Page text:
"Lavender: A reminder of your first herbal lesson.
It speaks to you of devotion and virtue-two things you will always need
if you are to become a true noblewoman.
It will cheer you on a gray day, with its purple colour,
and its aroma will add beauty to the room you sleep."
~Oma (Countess Juliana von Stolberg)
Countess Juliana von Stolberg (1506-1580), a gifted herbal healer, was given the endearing title, "Queen Mother of the Netherlands" by her people. She was responsible for raising her family of 17 to trust in the Lord which furthered a movement that led to religious freedom for the persecuted people of Holland and beyond.
Interesting facts about her life:
- Juliana was raised a Roman Catholic but later converted to Lutheranism and Calvinism.
- Her first marriage lasted six years and after her husband's death, she remarried Willem von Nassau in which they shared Protestant beliefs and taught them to their 17 children. This marriage lasted for 28 years until he passed away.
- Juliana spent her time managing her large household (a castle to be exact!), growing an herb garden and tending to the needs of her family and nearby villagers with medicinal remedies created from her herbs. She even had her own apothecary on the premises in which she stored her dried herbs and recipes that would be lovingly turned into poultices, salves and teas. Juliana and her husband also ran a school for the nobleman's children and she continued to run that alone as a widower, for the rest of her life.
- She lived in turbulent times during the rule of King Philip II of Spain and therefore lost four of her five sons to the cause of religious freedom and independence for modern day Holland, Belgium and Luxemburg. (King Phillip wanted all his subjects to worship like himself, Roman Catholic, which was unfortunate for the vast Dutch Protestant population who were being persecuted because of their beliefs.) Juliana's son, William of Orange (also known as William the Silent) was basically the "George Washington" of Holland (and was later assassinated because of his stances). She helped to fund this cause and sold many of the family treasures in order to accomplish it (eventually the Netherlands become independent in 1648).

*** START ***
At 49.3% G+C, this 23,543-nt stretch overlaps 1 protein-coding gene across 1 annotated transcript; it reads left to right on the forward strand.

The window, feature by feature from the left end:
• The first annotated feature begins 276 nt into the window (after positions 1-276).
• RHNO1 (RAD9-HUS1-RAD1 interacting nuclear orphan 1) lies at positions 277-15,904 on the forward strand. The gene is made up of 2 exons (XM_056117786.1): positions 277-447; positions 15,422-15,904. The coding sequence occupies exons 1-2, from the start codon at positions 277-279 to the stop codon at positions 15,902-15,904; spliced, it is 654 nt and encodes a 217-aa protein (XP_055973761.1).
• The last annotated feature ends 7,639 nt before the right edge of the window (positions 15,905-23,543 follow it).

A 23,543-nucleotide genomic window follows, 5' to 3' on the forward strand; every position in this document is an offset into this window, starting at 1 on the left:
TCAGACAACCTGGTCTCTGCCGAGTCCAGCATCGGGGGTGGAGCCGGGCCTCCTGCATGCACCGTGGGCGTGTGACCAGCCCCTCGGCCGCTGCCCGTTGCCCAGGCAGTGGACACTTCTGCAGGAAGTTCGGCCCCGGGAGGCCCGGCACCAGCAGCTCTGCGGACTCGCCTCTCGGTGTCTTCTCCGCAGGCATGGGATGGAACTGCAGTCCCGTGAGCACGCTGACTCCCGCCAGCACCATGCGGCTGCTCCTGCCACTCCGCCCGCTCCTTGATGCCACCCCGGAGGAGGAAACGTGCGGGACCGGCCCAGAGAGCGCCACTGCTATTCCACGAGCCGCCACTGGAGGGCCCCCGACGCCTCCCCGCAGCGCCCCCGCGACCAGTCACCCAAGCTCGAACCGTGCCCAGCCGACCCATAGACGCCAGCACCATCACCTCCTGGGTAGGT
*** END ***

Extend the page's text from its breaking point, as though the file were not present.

- Juliana was also a mentor to her grand-daughter Maria, who lived with her while her father (William of Orange) was at war and taught her in all the arts of healing with herbs. Her godly influence later caused Maria to form an orphan home in which she would also educate the young ladies there in the wisdom of natural cures.
- Dr. Oma, as she was called by the local villagers (which means grandmother in Dutch) lived to be 74 years of age and died in her own bed in Dillenberg Castle with a legacy of 123 grandchildren.
|Dillenburg Castle 1540, Home of Juliana von Stolberg|
It is also interesting to note that some trace the ideals of religious freedom in America to this family's cause. The pilgrims (puritans) left England and lived in Holland to avoid religious persecution. While there they must have gleaned from the ideas of freedom in Holland and taken them to the New World to form a government who would respect all persons.
Dr. Oma ~ The Healing Wisdom of Countess Juliana von Stolberg (Chosen Daughter Series). I recommend this book for ages 12 and up because of some of the content. There is the subject of adultery and insanity in the stepmother that might be confusing to younger readers. Another point I would discuss with my daughter is that the secondary character (Maria the granddaughter) married a man whom was an alcoholic and that does warrant a conversation. Beyond that, it is a very educational and endearing read of a grandmother passing on her godly faith and healing knowledge down to her granddaughter along with the history of the Dutch people. I especially appreciated the medicinal healing parts in this book because I think that is an important art that our young women would benefit from and I hope that this book would create a desire to learn more in this area.